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Slow progress on a Norwegian layout

Posted: Mon Apr 30, 2007 5:12 pm
by rosenblad
Hi!

This is the first time I post any of my work on a forum but here goes!

The layout was started in November 2005 and is an adaption of trackplan number 48 "Virginia & Truckee" from the book "101 Track Plans for Model Railroaders" by Kalmbach Publications.

Here it is:

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Being slightly disabled I really do mean slow progress and perhaps one or two ideas that most people might like!

Best Wishes,
Tom

Posted: Mon Apr 30, 2007 5:25 pm
by FishBowlMan
Hi Tom,

Like the track plan - nice long runs there and some lovely sweeping curves. Also, plenty of scope for some mountains and fjords for the scenery.

What kind of era are you running? I'm not at all familiar with Norway's railways, so am interested to see the stock.

Best of luck, mate,

John.

Posted: Mon Apr 30, 2007 5:27 pm
by tinsleytmd
yeah me 2 looks great though does that layout.

Posted: Mon Apr 30, 2007 5:28 pm
by Class 60
Hi Tom

Yep nice track plan you got there, is it N gauge? sorry if i missed it already.

anyway good luck with it mate
Cheers
Adam

Posted: Mon Apr 30, 2007 6:02 pm
by TomWebber
Hi Tom,
Nice trackplan, I'm guessing that its an american layout? Would look great with old fasioned steamers - could do a western film cameo.... :lol:
btw, like your avatar :wink:

edit just looked at the title of the thread sorry - its a norwegian layout, sorry! :oops:

Posted: Mon Apr 30, 2007 9:09 pm
by rosenblad
Hi!

Thank you all for your nice comments! I work in HO/OO scale in that very sense of the word! I enjoy British, American and Continental railways so I intend to try to make the railway capable of running all of them as convincingly as possible, obviously not at the same time. All curves are 24" radius and the gradients are 1 in 50. My favourite era is the steam/diesel transition era. I do love the sight, sounds and smells of steam, but find the growl of a big hard-working diesel equally fascinating!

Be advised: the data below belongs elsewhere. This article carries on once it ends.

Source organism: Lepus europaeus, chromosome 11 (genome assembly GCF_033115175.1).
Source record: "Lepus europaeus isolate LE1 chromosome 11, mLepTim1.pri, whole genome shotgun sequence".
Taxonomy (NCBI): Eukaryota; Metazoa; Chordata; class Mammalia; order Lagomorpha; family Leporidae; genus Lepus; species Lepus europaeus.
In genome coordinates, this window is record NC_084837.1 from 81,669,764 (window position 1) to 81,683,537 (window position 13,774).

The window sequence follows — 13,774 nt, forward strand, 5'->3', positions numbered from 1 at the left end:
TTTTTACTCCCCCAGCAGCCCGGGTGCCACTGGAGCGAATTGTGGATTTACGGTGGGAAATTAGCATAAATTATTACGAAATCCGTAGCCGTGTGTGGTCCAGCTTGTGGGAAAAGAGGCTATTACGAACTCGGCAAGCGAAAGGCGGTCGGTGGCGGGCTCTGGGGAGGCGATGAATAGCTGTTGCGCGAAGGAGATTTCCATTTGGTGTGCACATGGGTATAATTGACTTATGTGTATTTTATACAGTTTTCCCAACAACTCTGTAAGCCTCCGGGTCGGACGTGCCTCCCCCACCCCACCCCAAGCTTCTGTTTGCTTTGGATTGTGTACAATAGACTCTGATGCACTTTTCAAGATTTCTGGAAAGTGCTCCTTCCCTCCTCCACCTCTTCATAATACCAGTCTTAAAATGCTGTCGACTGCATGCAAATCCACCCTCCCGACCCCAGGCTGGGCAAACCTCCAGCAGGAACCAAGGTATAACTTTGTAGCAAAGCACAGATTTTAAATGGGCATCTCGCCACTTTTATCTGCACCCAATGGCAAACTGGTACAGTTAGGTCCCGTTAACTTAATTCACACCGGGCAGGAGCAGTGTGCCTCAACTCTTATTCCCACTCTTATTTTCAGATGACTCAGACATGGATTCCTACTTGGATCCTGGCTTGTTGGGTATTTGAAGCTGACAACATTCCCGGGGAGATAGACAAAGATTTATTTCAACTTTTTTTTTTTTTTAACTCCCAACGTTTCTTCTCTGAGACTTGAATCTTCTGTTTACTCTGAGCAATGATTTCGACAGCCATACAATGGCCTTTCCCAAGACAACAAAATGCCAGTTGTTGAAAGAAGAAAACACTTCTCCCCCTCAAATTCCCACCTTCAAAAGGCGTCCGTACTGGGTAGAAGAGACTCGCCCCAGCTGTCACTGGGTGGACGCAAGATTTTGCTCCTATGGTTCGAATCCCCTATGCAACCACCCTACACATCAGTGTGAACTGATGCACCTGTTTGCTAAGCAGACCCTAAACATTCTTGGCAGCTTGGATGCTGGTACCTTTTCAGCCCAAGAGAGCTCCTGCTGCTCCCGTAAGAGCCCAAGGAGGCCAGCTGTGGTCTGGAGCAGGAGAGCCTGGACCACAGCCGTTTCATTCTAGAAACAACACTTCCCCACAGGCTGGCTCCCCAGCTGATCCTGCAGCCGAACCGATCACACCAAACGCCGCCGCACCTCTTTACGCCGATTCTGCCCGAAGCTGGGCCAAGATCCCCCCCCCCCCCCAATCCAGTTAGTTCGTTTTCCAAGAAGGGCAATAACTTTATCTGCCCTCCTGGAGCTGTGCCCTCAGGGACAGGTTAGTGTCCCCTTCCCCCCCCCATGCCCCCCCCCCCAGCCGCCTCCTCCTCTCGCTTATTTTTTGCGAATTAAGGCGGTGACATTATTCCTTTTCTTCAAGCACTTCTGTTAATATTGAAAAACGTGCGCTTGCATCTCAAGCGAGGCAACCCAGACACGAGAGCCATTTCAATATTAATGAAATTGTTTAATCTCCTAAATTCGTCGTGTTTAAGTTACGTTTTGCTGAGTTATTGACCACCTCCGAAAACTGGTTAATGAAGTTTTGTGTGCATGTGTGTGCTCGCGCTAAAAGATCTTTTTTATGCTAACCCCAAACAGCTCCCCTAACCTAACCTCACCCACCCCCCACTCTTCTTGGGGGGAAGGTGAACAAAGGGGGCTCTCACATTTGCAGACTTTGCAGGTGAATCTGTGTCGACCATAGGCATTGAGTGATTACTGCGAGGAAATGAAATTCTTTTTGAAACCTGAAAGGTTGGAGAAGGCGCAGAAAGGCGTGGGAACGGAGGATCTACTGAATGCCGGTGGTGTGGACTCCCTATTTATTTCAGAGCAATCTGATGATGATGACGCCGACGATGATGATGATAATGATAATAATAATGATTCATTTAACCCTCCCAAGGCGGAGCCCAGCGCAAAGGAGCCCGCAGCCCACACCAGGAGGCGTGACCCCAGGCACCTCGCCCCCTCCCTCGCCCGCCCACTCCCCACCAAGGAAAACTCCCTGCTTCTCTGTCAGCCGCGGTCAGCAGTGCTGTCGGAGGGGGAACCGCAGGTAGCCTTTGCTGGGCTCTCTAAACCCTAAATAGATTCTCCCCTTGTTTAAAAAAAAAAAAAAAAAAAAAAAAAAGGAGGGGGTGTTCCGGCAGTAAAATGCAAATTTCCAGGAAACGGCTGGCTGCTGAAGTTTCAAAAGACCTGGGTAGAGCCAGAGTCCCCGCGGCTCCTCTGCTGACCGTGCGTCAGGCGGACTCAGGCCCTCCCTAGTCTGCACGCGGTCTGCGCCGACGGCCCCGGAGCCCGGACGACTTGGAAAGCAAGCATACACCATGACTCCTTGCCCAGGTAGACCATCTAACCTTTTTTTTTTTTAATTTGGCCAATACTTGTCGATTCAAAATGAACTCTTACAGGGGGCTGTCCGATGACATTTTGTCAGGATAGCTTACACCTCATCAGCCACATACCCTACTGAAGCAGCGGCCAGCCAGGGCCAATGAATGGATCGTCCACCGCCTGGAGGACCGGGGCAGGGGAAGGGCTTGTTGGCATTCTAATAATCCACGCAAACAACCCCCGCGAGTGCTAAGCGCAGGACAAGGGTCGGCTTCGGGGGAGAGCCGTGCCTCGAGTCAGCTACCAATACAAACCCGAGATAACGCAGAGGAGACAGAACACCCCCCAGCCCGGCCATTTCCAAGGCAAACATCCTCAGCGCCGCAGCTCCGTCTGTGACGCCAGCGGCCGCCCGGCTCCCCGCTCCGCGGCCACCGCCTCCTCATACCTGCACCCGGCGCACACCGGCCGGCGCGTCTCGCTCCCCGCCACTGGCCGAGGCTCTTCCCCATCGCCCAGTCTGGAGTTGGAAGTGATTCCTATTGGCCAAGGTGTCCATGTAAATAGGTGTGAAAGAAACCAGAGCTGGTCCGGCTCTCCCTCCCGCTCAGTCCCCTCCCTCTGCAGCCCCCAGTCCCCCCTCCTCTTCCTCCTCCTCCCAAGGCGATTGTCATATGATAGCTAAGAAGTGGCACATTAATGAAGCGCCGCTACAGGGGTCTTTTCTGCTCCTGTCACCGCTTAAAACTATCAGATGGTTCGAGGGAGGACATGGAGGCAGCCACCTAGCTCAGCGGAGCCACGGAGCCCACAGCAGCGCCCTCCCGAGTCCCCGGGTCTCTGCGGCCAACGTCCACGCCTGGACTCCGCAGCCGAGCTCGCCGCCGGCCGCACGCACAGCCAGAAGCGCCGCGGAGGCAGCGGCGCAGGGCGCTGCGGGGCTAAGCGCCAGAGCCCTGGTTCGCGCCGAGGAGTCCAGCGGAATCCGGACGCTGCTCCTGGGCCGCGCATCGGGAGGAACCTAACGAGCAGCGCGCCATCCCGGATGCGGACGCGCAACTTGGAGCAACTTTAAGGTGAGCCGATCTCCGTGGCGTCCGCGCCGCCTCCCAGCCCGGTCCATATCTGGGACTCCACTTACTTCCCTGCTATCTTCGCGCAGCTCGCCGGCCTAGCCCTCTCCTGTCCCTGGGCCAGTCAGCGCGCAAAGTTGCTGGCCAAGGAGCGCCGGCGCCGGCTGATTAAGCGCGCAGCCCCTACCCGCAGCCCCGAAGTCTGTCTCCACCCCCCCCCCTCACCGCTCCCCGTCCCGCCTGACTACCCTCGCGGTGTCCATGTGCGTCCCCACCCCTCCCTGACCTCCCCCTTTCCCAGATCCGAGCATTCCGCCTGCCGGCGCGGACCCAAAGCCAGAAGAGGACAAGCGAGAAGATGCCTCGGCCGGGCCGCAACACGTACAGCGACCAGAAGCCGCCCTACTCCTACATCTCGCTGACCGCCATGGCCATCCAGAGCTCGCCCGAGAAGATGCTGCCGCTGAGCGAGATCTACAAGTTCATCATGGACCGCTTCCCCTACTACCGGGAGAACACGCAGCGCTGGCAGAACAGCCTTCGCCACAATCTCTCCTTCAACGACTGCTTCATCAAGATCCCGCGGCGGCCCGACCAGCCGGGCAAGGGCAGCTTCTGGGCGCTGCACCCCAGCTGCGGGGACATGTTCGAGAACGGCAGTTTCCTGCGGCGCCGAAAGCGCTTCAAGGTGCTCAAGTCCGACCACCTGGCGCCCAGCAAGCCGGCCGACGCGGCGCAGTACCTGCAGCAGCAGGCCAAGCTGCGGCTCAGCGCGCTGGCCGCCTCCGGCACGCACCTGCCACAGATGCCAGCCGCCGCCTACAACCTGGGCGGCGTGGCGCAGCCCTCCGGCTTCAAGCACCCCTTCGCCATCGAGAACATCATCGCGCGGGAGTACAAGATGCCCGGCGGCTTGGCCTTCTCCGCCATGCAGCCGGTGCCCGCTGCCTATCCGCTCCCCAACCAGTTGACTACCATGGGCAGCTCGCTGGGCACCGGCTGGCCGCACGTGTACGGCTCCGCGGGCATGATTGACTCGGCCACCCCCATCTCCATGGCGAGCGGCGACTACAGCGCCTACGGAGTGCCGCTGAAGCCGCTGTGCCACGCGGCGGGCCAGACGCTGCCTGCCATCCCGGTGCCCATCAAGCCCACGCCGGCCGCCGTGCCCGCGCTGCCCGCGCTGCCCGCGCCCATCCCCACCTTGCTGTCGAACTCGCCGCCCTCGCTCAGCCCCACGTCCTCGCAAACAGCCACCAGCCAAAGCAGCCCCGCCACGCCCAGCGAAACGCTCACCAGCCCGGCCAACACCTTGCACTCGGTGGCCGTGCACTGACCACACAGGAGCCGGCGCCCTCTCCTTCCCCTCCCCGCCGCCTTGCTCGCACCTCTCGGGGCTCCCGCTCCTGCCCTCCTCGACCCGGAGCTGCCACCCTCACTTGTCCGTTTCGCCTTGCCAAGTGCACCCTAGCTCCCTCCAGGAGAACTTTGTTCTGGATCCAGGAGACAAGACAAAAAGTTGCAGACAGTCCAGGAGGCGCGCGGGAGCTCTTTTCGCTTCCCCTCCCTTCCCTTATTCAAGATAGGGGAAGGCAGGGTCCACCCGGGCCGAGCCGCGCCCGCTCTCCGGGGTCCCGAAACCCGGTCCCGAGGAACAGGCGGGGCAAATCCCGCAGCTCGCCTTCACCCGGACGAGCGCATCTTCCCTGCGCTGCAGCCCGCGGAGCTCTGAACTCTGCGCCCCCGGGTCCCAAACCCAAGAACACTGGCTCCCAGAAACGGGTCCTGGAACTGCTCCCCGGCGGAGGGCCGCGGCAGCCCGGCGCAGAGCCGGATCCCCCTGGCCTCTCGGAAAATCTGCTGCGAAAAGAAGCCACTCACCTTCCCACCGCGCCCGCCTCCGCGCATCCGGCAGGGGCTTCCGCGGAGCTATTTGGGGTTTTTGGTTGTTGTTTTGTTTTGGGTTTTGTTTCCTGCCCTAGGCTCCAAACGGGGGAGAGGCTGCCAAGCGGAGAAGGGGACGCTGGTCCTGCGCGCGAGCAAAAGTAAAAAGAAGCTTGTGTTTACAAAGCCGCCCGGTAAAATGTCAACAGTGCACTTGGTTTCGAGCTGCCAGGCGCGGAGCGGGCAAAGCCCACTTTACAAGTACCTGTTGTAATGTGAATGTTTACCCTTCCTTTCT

As I said in my first posting, I'm slightly disabled so in order to be able to reach all parts of the railway I fitted all the legs (there are 6) with castors. That was such a brilliant solution that I hope someone else on this forum might find them useful! Here's a photo:

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I'm glad you like my avatar! His name was Lobo and he was the best friend I've ever had, but unfortunately died on the 20th of March. He was an old gentleman at 15!

Best Wishes,
Tom

Posted: Mon Apr 30, 2007 9:20 pm
by Spavo
Welcome to the forum, looks like a really interesting trackplan.

Gav.

Posted: Mon Apr 30, 2007 9:32 pm
by Sprintex
Layout looks like a good challenge with the reverse-loops!!! :D


Good luck with it and excellent work with the castors :wink:


Paul

Posted: Mon Apr 30, 2007 10:23 pm
by Stuart Reid
Looks very promising, but I wouldn't worry about slow progress. After all if you finish it tomorrow what will you do the day after? Its there to be enjoyed and this one looks like it could be fun.

Posted: Mon Apr 30, 2007 10:28 pm
by rosenblad
Geezer wrote:Layout looks like a good challenge with the reverse-loops!!! :D


Good luck with it and excellent work with the castors :wink:


Paul


Hi Paul

The reverse loop challenge was solved very easily by using an automatic reverse unit - it's DCC. I guess I should have mentioned that earlier. I use a Digitrax Zephyr and one hand held UT4 throttle. It's fascinating to run the trains using infra-red control with no cables!

Best Wishes,
Tom

Posted: Mon Apr 30, 2007 10:45 pm
by Sprintex
I'm only just getting back into model railways again after 20-odd years away so I'm not even gonna go there on DCC!! :lol:


Paul

Posted: Tue May 01, 2007 2:18 am
by Infrontcat
Hi Tom!